By The River Of Sludge: A Review Of 'Dark Waters'
An incisive film about environmental pollution and activism, ‘Dark Waters’ is a sobering recent-history lesson
In the tradition of such films as Erin Brockovich and Silkwood comes Dark Waters. It’s a cinematic expose of how the chemical giant DuPont knowingly contaminated the waters surrounding their West Virginia plant with toxic C8 waste. Directed by Todd Haynes (who last directed Carol, and is known best for his ties to queer cinema), and starring Mark Ruffalo as Ohio corporate lawyer turned environmental activist Rob Bilott, the film is a challenging but ultimately rewarding watch.
The true story kicks off with an opening sequence dating to the late 1970’s and polluting the West Virginia waterways had already begun. Then we fast forward to 1998 as a concerned farmer, Mr. Tennant, brings videotapes of the anomalies his farm has been experiencing to new Taft Law partner, Rob Bilott (Ruffalo). Tennant blames DuPont and their dumping of toxic waste upriver, and Bilott tries to refer the case elsewhere, explains his Ohio firm is into developing and defending such clients as DuPont.
Pricked by his conscience and the fact that Tennant hails from his hometown and is an acquaintance of his grandmother, Bilott visits the West Virginia town and slowly realizes there is more to the cattle deaths and malformations than meets the eye. It’s at this point that the movie hits its stride, turning into a procedural that’s filled with detail, texture, and heart.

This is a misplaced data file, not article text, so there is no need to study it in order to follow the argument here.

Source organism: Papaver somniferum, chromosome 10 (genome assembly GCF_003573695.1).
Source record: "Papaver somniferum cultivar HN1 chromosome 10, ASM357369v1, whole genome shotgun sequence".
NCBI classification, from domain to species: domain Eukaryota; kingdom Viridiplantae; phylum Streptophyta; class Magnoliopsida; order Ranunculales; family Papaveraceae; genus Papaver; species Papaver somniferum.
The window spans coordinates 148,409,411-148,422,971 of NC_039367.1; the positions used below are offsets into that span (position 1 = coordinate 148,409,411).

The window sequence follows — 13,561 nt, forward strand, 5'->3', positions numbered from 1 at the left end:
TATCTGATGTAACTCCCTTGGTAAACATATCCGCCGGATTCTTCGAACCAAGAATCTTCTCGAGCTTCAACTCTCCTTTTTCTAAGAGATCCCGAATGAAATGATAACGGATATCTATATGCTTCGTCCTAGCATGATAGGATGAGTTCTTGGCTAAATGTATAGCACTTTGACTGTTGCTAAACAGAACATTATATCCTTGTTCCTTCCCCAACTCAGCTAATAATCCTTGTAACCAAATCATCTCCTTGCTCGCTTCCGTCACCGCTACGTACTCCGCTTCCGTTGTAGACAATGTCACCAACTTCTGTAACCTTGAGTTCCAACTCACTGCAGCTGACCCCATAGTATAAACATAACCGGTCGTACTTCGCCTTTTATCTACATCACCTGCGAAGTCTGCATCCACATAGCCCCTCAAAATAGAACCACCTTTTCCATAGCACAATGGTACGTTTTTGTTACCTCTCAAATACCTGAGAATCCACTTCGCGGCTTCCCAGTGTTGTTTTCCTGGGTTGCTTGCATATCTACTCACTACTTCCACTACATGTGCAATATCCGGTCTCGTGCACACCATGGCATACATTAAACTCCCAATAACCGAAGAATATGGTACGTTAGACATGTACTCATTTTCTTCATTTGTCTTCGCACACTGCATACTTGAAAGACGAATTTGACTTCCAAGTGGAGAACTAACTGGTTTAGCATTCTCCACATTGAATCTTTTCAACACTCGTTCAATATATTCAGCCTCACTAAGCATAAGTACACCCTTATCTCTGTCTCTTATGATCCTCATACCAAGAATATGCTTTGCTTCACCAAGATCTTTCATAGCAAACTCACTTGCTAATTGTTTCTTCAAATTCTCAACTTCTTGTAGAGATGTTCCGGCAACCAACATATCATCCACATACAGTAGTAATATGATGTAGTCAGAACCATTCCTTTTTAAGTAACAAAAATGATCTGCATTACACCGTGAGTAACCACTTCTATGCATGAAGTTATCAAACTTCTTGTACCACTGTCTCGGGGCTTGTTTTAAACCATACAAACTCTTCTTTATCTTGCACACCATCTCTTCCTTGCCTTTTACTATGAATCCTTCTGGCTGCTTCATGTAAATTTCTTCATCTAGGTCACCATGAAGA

Mind you, Haynes doesn’t go for romanticizing the lawyer, or the subject matter. He may have played with timelines, and has particular instances happening as they do in this film treatment in order to create more drama and tension. But by and large, this is a sober, unemotional retelling of the events surrounding the legal tussle between Bilott and the giant conglomerate DuPont.
Here then is Ruffalo, leaving his tattered Hulk trousers at home. In this film outing, the only turning green we get is a metaphorical one, as Bilott becomes a reluctant warrior for the environment. He shuffles around, looks like a sad sack at times; giving us a lawyer who’s outwardly unremarkable, but is in possession of resilience and determination of a supreme order.
Anne Hathaway is the Incredible Sulk in this film, asked to do not much more than suffer silently, then explode in resentment when her husband gives an offhand remark. There is a turnaround to stoic supporting wife, which actually comes out of nowhere. It’s Bill Camp as the farmer Tennant, and Tim Robbins as Bilott’s immediate boss at the law firm, who gives us strong portrayals.
As I mentioned, the treatment is a surprise coming from Haynes—it’s very controlled and dry. The cinematography—a swirl of grays, and with several scenes of snow and sleet—helps in achieving this semblance of a bleak landscape. What color or fire there is comes from the cast and their muted, but effective, delivery. This film about pollution, about big business as uncaring “devils” is one devoid of much fireworks; but it’s a strong, well-meaning film that deserves to be watched.
Dark Waters is currently out in cinemas nationwide.